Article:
Anyway, while DsS was over, we played Kingmaker, a Wars of the Roses strategy game, and a family favorite. (I first played Kingmaker with DH and family friend M about a week after we married, and it's spurred an interest in that period of history.) We played a short-game variant, and I actually won. Barely. DD did pretty well also.

Sunday DH, gaming buddy J, and I played Britannia, another strategic board game involving Britain. This one is more of a big-picture look - each game turn covers about 50 years or so, and each player plays multiple tribes involved in the history of Britain. Tribes come and go over time. I thought from hearing DH read over the rules that it was going to be long and tedious, but it was actually relatively quick to play, and rather fun! It was neat to see peoples come and go as time and fortunes changed. We did the short-game version this time, but I'd be up for the full version sometime.

I've started crocheting again - it's something I can work on in situations where it's not really feasible to work on my stitching. I've started in on the rather popular 63 Squares Afghan crochet-along, after seeing several of my online friends working on it, and a bunch of other folks are joining me. I'm only about 4 squares in, so it'll take me a while. I'll still be giving priority to Last Supper whenever feasible.

Time is, as always, the determining factor in so many things....

Thursday, March 03, 2005

Wanna bet?

Yesterday I got my SuperBowl winnings, which prompted DD to comment that she wanted to change her name to mine so she could get my "football money". I did fairly well in the office pool as well, so I figure I'm about $300 up on the year. Not too bad, really. I know a little bit about football, although I'm not at the point (yet) where I can intelligently discourse about West Coast offenses or when to use an I formation. Mostly I play in the pools because it's fun to see how well I do, and how I stack up against others. Plus it gives me reasons to watch games in which I'd otherwise be disinterested.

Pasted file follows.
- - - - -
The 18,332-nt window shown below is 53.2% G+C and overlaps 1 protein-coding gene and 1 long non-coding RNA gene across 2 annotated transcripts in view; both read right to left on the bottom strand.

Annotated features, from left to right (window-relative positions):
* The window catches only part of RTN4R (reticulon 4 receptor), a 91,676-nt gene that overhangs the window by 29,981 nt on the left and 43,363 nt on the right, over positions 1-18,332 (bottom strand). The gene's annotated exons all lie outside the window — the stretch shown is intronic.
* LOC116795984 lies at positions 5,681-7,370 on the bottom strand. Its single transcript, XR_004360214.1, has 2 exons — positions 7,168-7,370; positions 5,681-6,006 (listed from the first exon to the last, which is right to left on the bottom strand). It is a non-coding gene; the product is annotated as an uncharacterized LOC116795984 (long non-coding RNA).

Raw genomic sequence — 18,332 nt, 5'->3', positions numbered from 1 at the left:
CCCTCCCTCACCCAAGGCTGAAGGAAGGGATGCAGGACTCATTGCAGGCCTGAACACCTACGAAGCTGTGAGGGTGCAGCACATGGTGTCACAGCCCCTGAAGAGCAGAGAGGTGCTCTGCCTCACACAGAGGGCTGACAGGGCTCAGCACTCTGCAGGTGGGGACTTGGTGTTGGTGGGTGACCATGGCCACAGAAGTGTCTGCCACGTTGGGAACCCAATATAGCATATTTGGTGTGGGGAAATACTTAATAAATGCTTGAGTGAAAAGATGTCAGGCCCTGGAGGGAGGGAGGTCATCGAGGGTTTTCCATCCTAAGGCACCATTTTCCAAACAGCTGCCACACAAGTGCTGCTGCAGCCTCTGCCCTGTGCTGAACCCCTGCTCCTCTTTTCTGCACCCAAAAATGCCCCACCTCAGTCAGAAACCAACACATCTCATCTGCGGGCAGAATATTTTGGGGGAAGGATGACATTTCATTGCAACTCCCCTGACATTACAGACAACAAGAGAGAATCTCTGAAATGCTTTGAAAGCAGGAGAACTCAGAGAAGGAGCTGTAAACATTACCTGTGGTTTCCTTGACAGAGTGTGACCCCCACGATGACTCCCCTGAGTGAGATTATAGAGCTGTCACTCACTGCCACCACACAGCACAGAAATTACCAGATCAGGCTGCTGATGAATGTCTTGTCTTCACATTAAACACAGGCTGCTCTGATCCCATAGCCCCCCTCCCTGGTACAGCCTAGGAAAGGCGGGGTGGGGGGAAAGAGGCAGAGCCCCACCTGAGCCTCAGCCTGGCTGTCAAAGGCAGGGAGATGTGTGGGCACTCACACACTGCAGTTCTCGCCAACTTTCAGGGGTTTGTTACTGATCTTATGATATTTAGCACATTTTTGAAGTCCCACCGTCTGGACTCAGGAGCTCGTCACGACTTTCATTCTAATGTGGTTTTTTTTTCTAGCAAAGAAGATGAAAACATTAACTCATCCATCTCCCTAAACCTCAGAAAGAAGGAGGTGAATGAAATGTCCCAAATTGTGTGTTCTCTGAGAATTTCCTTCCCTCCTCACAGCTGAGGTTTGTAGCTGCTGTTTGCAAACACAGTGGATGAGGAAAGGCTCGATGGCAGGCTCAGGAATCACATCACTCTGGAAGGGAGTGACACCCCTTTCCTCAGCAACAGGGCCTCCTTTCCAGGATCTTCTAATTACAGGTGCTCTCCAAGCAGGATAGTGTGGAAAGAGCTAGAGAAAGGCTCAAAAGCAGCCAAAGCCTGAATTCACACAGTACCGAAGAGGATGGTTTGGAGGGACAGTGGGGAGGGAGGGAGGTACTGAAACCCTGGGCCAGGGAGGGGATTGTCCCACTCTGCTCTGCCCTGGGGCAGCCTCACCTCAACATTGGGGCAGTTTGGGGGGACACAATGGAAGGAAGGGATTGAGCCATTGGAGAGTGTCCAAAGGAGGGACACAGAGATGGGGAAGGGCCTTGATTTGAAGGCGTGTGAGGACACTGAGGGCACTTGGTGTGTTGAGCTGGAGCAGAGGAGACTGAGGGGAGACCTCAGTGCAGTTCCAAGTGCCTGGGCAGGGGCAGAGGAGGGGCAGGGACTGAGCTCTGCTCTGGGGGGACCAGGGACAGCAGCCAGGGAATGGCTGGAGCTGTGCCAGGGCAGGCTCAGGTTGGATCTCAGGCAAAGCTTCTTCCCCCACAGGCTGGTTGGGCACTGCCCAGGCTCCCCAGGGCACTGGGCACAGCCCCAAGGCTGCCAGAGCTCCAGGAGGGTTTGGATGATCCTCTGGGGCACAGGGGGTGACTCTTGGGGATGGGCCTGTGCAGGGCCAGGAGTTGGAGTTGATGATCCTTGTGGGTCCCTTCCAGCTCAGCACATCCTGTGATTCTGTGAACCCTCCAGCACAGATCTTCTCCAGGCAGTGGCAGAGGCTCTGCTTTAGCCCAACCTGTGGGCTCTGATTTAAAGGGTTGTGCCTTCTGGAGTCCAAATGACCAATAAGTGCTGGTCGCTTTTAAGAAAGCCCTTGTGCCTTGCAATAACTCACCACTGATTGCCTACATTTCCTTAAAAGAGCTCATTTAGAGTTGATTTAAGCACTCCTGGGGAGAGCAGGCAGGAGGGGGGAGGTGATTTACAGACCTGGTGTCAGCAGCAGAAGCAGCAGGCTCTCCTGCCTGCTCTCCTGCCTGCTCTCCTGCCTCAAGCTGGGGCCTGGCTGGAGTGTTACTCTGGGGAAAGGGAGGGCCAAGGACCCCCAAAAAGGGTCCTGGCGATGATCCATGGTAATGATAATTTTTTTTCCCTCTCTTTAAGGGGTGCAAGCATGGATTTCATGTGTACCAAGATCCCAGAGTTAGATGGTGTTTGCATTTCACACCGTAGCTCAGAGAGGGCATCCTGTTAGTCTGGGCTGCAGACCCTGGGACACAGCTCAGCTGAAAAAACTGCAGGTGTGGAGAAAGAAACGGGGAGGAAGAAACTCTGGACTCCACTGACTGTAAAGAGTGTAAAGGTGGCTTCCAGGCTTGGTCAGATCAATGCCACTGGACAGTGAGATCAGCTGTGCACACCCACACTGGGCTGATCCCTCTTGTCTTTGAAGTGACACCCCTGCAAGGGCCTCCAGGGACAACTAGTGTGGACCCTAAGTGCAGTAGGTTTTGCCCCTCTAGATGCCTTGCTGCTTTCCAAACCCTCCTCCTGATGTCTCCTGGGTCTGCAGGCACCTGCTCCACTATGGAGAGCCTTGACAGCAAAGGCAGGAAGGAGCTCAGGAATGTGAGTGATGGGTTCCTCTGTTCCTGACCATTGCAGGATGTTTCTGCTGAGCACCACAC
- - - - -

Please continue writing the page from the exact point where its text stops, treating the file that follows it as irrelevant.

NCAA basketball is drawing to a close, and the playoff tournament will be starting soon, in what is commonly called "March Madness". And there are always "bracket" pools - starting at the initial field of 64 and picking who progresses on each game, all the way to the final winner. Last year I got in on a bracket pool, and had a shot at a payout through the last game (I needed Georgia Tech to beat UConn, but they didn't.). And I watched basketball for the first time in my life, and learned a few things. I still prefer football and hockey, and I only really pay attention to basketball when it's tournament time, or getting close.